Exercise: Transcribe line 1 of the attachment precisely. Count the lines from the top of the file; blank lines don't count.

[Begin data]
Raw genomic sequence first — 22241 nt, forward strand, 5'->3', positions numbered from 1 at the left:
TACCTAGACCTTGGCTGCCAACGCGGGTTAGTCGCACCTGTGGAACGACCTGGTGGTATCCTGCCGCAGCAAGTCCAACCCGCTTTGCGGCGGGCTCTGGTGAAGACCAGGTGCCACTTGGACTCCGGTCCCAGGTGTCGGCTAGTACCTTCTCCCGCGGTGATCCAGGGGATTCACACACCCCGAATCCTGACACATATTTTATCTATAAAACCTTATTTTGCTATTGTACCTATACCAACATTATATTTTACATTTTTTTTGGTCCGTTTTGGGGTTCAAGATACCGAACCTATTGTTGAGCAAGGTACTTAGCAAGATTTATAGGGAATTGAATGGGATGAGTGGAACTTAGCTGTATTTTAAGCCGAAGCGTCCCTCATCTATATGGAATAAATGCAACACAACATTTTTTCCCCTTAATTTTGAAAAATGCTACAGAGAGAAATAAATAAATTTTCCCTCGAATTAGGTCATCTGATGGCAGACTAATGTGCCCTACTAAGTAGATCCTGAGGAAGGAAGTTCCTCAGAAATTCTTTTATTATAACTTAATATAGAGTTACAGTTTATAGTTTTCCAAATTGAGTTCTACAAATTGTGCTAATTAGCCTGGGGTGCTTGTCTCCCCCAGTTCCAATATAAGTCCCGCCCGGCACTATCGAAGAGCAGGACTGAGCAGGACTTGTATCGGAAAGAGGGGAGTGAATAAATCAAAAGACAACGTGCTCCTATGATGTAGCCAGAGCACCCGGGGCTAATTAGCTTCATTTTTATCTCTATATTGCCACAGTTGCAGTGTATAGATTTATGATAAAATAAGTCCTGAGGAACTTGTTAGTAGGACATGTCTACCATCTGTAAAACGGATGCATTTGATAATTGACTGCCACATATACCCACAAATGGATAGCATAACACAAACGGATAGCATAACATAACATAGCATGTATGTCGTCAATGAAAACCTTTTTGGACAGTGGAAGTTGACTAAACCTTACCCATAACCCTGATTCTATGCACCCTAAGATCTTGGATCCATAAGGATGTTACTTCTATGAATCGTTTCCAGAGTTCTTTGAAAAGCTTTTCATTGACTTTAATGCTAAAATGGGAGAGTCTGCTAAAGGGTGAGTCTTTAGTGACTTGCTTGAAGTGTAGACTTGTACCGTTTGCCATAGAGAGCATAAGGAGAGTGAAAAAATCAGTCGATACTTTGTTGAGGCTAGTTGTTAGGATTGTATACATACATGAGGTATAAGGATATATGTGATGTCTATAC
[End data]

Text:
Raw genomic sequence first — 22241 nt, forward strand, 5'->3', positions numbered from 1 at the left: